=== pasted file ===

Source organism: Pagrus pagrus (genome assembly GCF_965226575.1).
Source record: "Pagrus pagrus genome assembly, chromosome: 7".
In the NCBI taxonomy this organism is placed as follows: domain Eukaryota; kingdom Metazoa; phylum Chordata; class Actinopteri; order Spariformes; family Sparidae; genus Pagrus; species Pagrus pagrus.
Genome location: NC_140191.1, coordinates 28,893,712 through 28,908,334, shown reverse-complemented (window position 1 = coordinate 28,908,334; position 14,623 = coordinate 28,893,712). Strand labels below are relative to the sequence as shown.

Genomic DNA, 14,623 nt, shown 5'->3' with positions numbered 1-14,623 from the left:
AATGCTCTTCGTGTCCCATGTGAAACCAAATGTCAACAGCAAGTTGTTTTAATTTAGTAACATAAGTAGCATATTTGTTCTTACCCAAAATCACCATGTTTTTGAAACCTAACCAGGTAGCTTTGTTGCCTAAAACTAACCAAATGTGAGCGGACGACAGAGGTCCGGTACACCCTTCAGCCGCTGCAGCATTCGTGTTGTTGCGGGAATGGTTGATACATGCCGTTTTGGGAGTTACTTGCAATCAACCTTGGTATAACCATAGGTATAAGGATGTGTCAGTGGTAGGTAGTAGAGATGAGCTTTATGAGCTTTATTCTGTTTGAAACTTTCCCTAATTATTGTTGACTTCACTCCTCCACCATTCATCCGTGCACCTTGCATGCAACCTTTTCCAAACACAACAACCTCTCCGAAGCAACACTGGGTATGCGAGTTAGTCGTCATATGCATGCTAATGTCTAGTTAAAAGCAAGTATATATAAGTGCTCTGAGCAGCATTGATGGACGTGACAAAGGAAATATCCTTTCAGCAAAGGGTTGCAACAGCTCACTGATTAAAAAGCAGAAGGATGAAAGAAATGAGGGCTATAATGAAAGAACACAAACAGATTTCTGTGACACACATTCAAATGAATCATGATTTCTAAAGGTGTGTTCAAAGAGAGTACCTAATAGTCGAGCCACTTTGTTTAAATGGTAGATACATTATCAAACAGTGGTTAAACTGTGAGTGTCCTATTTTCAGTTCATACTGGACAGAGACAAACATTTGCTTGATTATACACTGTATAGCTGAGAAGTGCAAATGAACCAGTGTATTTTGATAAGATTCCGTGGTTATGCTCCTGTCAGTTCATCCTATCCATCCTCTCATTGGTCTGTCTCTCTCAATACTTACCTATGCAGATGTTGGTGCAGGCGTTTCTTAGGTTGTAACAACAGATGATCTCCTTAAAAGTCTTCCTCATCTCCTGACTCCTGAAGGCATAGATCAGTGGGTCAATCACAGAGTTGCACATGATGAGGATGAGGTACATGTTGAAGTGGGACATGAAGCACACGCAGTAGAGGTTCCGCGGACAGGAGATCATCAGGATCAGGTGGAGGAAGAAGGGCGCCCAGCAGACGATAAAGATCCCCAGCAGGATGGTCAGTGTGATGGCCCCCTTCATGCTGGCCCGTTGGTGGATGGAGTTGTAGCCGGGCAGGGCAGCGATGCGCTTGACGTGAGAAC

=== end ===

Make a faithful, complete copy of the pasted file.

Source organism: Pagrus pagrus (genome assembly GCF_965226575.1).
Source record: "Pagrus pagrus genome assembly, chromosome: 7".
In the NCBI taxonomy this organism is placed as follows: domain Eukaryota; kingdom Metazoa; phylum Chordata; class Actinopteri; order Spariformes; family Sparidae; genus Pagrus; species Pagrus pagrus.
Genome location: NC_140191.1, coordinates 28,893,712 through 28,908,334, shown reverse-complemented (window position 1 = coordinate 28,908,334; position 14,623 = coordinate 28,893,712). Strand labels below are relative to the sequence as shown.

Genomic DNA, 14,623 nt, shown 5'->3' with positions numbered 1-14,623 from the left:
AATGCTCTTCGTGTCCCATGTGAAACCAAATGTCAACAGCAAGTTGTTTTAATTTAGTAACATAAGTAGCATATTTGTTCTTACCCAAAATCACCATGTTTTTGAAACCTAACCAGGTAGCTTTGTTGCCTAAAACTAACCAAATGTGAGCGGACGACAGAGGTCCGGTACACCCTTCAGCCGCTGCAGCATTCGTGTTGTTGCGGGAATGGTTGATACATGCCGTTTTGGGAGTTACTTGCAATCAACCTTGGTATAACCATAGGTATAAGGATGTGTCAGTGGTAGGTAGTAGAGATGAGCTTTATGAGCTTTATTCTGTTTGAAACTTTCCCTAATTATTGTTGACTTCACTCCTCCACCATTCATCCGTGCACCTTGCATGCAACCTTTTCCAAACACAACAACCTCTCCGAAGCAACACTGGGTATGCGAGTTAGTCGTCATATGCATGCTAATGTCTAGTTAAAAGCAAGTATATATAAGTGCTCTGAGCAGCATTGATGGACGTGACAAAGGAAATATCCTTTCAGCAAAGGGTTGCAACAGCTCACTGATTAAAAAGCAGAAGGATGAAAGAAATGAGGGCTATAATGAAAGAACACAAACAGATTTCTGTGACACACATTCAAATGAATCATGATTTCTAAAGGTGTGTTCAAAGAGAGTACCTAATAGTCGAGCCACTTTGTTTAAATGGTAGATACATTATCAAACAGTGGTTAAACTGTGAGTGTCCTATTTTCAGTTCATACTGGACAGAGACAAACATTTGCTTGATTATACACTGTATAGCTGAGAAGTGCAAATGAACCAGTGTATTTTGATAAGATTCCGTGGTTATGCTCCTGTCAGTTCATCCTATCCATCCTCTCATTGGTCTGTCTCTCTCAATACTTACCTATGCAGATGTTGGTGCAGGCGTTTCTTAGGTTGTAACAACAGATGATCTCCTTAAAAGTCTTCCTCATCTCCTGACTCCTGAAGGCATAGATCAGTGGGTCAATCACAGAGTTGCACATGATGAGGATGAGGTACATGTTGAAGTGGGACATGAAGCACACGCAGTAGAGGTTCCGCGGACAGGAGATCATCAGGATCAGGTGGAGGAAGAAGGGCGCCCAGCAGACGATAAAGATCCCCAGCAGGATGGTCAGTGTGATGGCCCCCTTCATGCTGGCCCGTTGGTGGATGGAGTTGTAGCCGGGCAGGGCAGCGATGCGCTTGACGTGAGAAC